Maternity leave is regulated by section 25 of the Basic Conditions of Employment Act. This specific section regulates the amount of leave a woman is entitled to, as well as when such leave should commence.
In terms of this section a woman is entitled to four consecutive months of unpaid maternity leave. Therefore, the employer does not have to pay the employee during the period of four months.
If the employee’s maternity leave is unpaid leave she can submit a claim to the Department of Labour and the Unemployment Insurance Fund.
Maternity leave may commence at any time from four weeks before the baby’s expected date of birth, or on a date as prescribed by a medical practitioner should it be deemed necessary for the health of the woman and or the baby.
Such periods can of course be amended by means of an agreement between the employee and the employer. This means the woman can commence her maternity leave four weeks before the expected date of birth. It need not automatically be the full four weeks prior to the birth.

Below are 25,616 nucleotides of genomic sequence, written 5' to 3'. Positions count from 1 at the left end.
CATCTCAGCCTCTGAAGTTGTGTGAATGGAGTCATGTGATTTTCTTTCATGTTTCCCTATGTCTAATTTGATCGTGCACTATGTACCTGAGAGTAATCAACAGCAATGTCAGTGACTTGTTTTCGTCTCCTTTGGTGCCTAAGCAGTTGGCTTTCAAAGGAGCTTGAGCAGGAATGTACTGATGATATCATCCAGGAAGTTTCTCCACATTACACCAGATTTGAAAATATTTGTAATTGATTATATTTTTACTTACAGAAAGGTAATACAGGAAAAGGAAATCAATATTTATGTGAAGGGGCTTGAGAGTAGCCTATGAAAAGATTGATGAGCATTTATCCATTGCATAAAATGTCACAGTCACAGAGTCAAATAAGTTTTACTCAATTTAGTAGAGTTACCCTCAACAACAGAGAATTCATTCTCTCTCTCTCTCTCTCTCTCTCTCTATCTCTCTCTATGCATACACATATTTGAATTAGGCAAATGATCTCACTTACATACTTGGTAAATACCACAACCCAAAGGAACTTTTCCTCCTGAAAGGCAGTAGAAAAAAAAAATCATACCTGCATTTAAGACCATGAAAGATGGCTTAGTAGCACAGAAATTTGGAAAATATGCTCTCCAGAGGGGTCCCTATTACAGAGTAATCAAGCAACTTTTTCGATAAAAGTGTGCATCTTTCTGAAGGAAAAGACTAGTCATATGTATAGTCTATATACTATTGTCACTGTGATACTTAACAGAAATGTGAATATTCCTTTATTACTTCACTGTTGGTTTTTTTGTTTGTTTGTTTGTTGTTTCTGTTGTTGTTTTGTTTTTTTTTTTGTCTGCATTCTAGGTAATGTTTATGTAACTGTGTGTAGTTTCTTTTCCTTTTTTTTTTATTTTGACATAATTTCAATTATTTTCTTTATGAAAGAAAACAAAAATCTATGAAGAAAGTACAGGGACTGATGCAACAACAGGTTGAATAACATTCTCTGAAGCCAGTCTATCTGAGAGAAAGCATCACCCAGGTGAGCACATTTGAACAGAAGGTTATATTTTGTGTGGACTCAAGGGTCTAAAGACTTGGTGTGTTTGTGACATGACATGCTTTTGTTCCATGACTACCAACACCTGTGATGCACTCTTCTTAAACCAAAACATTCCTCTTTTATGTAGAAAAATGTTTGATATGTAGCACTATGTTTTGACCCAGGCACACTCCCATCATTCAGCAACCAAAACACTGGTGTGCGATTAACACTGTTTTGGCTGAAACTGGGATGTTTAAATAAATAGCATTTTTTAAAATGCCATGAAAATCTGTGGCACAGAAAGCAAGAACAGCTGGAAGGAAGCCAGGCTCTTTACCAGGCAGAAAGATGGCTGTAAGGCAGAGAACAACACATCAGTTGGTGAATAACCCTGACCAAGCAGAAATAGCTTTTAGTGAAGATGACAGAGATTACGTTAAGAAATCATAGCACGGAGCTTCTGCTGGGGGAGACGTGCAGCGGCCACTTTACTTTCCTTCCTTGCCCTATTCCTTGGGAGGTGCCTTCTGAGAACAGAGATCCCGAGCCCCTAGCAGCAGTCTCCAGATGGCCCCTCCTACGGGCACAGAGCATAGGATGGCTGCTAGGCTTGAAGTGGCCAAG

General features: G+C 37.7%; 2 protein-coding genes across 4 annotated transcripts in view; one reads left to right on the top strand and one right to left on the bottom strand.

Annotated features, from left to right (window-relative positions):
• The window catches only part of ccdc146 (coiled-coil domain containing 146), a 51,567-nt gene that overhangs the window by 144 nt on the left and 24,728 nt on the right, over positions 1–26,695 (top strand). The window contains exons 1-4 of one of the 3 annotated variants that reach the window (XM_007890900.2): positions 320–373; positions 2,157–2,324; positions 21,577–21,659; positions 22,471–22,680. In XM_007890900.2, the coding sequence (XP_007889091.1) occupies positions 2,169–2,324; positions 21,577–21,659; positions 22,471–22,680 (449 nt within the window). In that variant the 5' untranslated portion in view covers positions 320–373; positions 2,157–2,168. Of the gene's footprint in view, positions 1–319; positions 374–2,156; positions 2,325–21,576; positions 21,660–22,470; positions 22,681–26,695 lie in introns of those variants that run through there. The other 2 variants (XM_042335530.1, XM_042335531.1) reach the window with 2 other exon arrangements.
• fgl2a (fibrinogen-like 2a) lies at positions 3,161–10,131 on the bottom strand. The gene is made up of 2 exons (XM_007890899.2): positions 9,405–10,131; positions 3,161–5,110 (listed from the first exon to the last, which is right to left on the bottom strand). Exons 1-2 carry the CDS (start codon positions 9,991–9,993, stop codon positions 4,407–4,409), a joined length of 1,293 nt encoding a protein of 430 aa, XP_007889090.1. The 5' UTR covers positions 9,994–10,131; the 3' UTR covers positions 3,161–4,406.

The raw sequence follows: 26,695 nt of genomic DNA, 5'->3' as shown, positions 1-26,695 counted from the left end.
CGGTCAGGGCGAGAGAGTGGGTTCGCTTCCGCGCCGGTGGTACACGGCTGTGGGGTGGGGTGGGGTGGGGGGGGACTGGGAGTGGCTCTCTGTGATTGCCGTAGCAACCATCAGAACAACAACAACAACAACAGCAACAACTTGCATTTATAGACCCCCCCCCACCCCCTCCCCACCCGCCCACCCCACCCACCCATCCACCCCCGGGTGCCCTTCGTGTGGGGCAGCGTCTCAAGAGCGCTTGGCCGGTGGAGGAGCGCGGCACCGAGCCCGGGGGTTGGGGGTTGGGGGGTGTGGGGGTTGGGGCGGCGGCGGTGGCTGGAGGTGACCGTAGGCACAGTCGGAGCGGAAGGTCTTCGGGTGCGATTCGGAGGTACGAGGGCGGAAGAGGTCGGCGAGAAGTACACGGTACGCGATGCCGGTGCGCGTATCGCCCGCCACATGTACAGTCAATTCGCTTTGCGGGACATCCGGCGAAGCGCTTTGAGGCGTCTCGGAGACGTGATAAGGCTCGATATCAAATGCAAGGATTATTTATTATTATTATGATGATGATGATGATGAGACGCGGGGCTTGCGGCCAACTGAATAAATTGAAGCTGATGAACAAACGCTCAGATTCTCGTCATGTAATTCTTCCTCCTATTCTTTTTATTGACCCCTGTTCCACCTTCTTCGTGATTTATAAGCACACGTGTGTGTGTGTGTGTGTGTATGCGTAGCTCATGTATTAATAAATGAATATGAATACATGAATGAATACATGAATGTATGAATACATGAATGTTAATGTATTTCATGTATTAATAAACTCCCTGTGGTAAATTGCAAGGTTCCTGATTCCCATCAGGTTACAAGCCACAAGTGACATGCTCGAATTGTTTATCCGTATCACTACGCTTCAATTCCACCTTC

The Act does not require any medical notes or letters if a woman wants to go on maternity leave later than the four weeks but employers’ policies may sometimes require such notice.
By law a woman has to be on maternity leave for at least six weeks after the birth of the baby. Should she, however, wish to return to work at an earlier stage, she will need a letter from a medical practitioner confirming that it is safe for her to return to work.
If a woman has a miscarriage or a stillbirth during the third trimester of her pregnancy she is still entitled to six weeks’ maternity leave whether or not she was already on maternity leave at the time of the miscarriage or stillbirth.
Should you have any further enquiries about maternity leave, or if you have any other labour law-related enquiry do contact us on 0861 25 24 23, or send an e-mail to email@example.com
Author: Leandri Engelbrecht